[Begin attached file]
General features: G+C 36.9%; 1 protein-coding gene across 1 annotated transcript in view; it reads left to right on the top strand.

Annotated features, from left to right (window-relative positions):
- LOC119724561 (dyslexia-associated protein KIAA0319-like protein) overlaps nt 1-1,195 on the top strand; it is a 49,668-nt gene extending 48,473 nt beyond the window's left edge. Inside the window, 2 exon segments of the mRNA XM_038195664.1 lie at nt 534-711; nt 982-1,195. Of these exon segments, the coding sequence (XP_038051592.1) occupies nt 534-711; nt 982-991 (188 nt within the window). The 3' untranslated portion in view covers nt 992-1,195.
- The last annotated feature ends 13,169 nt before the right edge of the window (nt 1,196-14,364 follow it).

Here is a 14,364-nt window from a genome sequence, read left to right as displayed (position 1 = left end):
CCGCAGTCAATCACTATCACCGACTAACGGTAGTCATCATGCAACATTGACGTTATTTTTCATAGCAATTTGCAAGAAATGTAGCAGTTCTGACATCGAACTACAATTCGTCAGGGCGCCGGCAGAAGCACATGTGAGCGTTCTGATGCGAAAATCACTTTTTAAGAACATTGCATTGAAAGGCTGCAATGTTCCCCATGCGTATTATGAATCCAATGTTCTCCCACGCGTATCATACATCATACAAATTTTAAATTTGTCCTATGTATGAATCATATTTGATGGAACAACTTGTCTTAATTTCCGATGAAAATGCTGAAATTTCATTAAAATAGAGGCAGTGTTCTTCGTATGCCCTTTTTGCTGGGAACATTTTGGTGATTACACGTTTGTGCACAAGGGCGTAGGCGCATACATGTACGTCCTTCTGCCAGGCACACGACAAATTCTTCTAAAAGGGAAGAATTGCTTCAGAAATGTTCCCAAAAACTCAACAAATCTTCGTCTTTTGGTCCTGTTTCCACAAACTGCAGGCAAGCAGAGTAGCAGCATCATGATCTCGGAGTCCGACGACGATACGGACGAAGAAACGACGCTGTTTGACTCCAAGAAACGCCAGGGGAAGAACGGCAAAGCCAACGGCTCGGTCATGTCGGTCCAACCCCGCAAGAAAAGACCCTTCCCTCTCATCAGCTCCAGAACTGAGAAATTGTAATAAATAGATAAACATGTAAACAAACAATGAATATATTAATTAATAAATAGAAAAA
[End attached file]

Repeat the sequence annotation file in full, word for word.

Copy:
General features: G+C 36.9%; 1 protein-coding gene across 1 annotated transcript in view; it reads left to right on the top strand.

Annotated features, from left to right (window-relative positions):
- LOC119724561 (dyslexia-associated protein KIAA0319-like protein) overlaps nt 1-1,195 on the top strand; it is a 49,668-nt gene extending 48,473 nt beyond the window's left edge. Inside the window, 2 exon segments of the mRNA XM_038195664.1 lie at nt 534-711; nt 982-1,195. Of these exon segments, the coding sequence (XP_038051592.1) occupies nt 534-711; nt 982-991 (188 nt within the window). The 3' untranslated portion in view covers nt 992-1,195.
- The last annotated feature ends 13,169 nt before the right edge of the window (nt 1,196-14,364 follow it).

Here is a 14,364-nt window from a genome sequence, read left to right as displayed (position 1 = left end):
CCGCAGTCAATCACTATCACCGACTAACGGTAGTCATCATGCAACATTGACGTTATTTTTCATAGCAATTTGCAAGAAATGTAGCAGTTCTGACATCGAACTACAATTCGTCAGGGCGCCGGCAGAAGCACATGTGAGCGTTCTGATGCGAAAATCACTTTTTAAGAACATTGCATTGAAAGGCTGCAATGTTCCCCATGCGTATTATGAATCCAATGTTCTCCCACGCGTATCATACATCATACAAATTTTAAATTTGTCCTATGTATGAATCATATTTGATGGAACAACTTGTCTTAATTTCCGATGAAAATGCTGAAATTTCATTAAAATAGAGGCAGTGTTCTTCGTATGCCCTTTTTGCTGGGAACATTTTGGTGATTACACGTTTGTGCACAAGGGCGTAGGCGCATACATGTACGTCCTTCTGCCAGGCACACGACAAATTCTTCTAAAAGGGAAGAATTGCTTCAGAAATGTTCCCAAAAACTCAACAAATCTTCGTCTTTTGGTCCTGTTTCCACAAACTGCAGGCAAGCAGAGTAGCAGCATCATGATCTCGGAGTCCGACGACGATACGGACGAAGAAACGACGCTGTTTGACTCCAAGAAACGCCAGGGGAAGAACGGCAAAGCCAACGGCTCGGTCATGTCGGTCCAACCCCGCAAGAAAAGACCCTTCCCTCTCATCAGCTCCAGAACTGAGAAATTGTAATAAATAGATAAACATGTAAACAAACAATGAATATATTAATTAATAAATAGAAAAA